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How 450 Salesforce Editors Helped Shape Marc Benioff’s New Book, Trailblazer

Illustration of Astro holding a copy of Trailblazer

Monica Langley co-wrote Marc Benioff's new book, Trailblazer, and she recalls his process that asked for feedback from 450 trusted colleagues.

Writing a book can be a solitary process (at least that’s how it was when I wrote my last book) but not when your co-author brings in 450 editors! Yes, 450!

For many months, Marc Benioff and I spent hours discussing the stories from his life and career that would become Trailblazer: The Power of Business as the Greatest Platform for Change (available for purchase here). As founder, chairman and co-CEO of Salesforce, Marc wanted to share his journey evolving the company, as well as himself, and offer his vision for the future of business.

After nearly a year of writing and rewriting, we completed the first draft of the book. Being so deep in the process, we didn’t know if we hit the mark, if what we had written did the best job of telling his story and bringing readers along for a compelling ride.

I expected we would enlist a few of Marc’s trusted friends and advisors to read the book and give us their honest feedback. As a former senior writer at The Wall Street Journal, I was accustomed to having a few editors review my work and comment on it. But Marc had a different approach in mind.

He said if this book was about being a Trailblazer and how Salesforce’s values create value, we needed to expand the feedback loop to those who are most familiar with Salesforce culture and values: the 450 Salesforce executives who would be attending an upcoming annual planning offsite.

I had suggested his handful of direct reports, but Marc is always thinking “bigger.” He told me, “This book isn’t just about my journey as a CEO, it’s about our journey as a company.”

I countered that it would be risky to have hundreds of draft copies of the book in circulation. The book could leak out and our publisher would not be happy (to put it mildly), because why would anyone buy the book if a copy, even a draft copy, was already in circulation? Marc responded, “Remember, trust is our number one value.” He was living his value of trust, just as he writes about it in the book.

We handed out 450 bound copies of the latest draft of Trailblazer. Marc and I asked those who received copies to write their comments at the end of chapters and send us the book back within the next 30 days. This process was repeated two more times, as we completed new drafts of the book over the next several months.

Photo of the Trailblazer book manuscript

A manuscript with markups for Monica and Dan

As the book drafts were returned, my colleague Dan Farber and I compiled the feedback. Much of it was instructive and ended up influencing the direction of the book as we headed to the finish line.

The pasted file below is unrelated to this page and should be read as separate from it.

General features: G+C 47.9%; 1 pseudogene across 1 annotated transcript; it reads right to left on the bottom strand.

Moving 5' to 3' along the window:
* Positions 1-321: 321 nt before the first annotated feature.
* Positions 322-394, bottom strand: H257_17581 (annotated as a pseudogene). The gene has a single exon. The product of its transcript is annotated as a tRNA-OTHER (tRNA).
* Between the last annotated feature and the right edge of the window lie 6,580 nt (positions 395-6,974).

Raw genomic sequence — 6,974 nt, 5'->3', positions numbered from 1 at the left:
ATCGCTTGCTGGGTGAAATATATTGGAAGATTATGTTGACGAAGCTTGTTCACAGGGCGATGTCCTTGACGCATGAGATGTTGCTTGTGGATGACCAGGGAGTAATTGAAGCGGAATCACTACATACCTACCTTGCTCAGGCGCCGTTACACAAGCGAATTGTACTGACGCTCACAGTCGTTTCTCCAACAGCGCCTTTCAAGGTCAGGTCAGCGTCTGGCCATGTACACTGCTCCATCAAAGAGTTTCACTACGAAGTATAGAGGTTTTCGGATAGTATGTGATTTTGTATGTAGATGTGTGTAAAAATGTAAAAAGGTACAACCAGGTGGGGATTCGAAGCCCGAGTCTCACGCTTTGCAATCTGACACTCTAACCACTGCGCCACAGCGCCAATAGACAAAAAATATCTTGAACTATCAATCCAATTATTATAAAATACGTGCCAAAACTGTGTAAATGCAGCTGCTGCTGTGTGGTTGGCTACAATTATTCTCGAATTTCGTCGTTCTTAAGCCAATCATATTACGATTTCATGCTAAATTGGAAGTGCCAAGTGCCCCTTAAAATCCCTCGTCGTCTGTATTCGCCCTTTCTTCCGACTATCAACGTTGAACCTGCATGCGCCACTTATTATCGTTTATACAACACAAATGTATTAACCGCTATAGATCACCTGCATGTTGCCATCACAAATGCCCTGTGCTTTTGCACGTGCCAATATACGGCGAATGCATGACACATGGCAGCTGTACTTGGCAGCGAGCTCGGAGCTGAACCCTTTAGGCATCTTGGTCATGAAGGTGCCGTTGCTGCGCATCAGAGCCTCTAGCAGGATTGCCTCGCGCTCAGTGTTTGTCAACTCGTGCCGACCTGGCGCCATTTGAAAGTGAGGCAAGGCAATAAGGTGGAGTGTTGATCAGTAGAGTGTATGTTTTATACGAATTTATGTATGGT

Some of the feedback urged us to “go deeper into Marc’s personal story,” or to highlight more employees who “led with their values” or prompted Salesforce “to become a platform for change.” Occasionally comments pointed out when parts of the book seemed out of place and tacked on.

In addition, some found factual errors based on their knowledge and experience as Salesforce employees. And much to my horror, a few keen English eagles nailed me on grammar mistakes — anathema to this once-proud grammar queen!

It was all valuable input that might have been missed if we hadn’t crowd-sourced feedback from the individuals who are living the story of this company every day. I wasn’t prepared for the entirely novel way Marc wanted to be a Trailblazer in finishing the book — and I admit I didn’t like it one bit at first.

But I surprised myself that after the discomfort and occasional tough love from myriad editors, I came around to Marc’s position. As a former writer of page-one profiles and narratives for The Wall Street Journal for 27 years and a bestselling author, I am driven to deliver an engaging and memorable read. And thanks to our 450 editors, Trailblazer was made stronger and richer from the additional input.

Needless to say, there were no leaks, and the unorthodox process provided a great example of trust and transparency in action at Salesforce. Ultimately, 450 editors embodied the very heart of what Marc wanted to say in this book — that Salesforce is living proof that you can bring your values, such as trust, to work in order to succeed at business and change the world.

To read more about Marc’s experience founding Salesforce and our innovative approach to embody our values at work, order your copy of Trailblazer here.

Monica Langley EVP, Global Strategic Affairs

Monica Langley joined Salesforce as Executive Vice President of Global Strategic Affairs in 2017. For 27 years, she was an award-winning senior writer at The Wall Street Journal, specializing in front-page profiles and news-breaking narrative stories. Langley has also been a TV news commentator, a corporate attorney, and a bestselling author.

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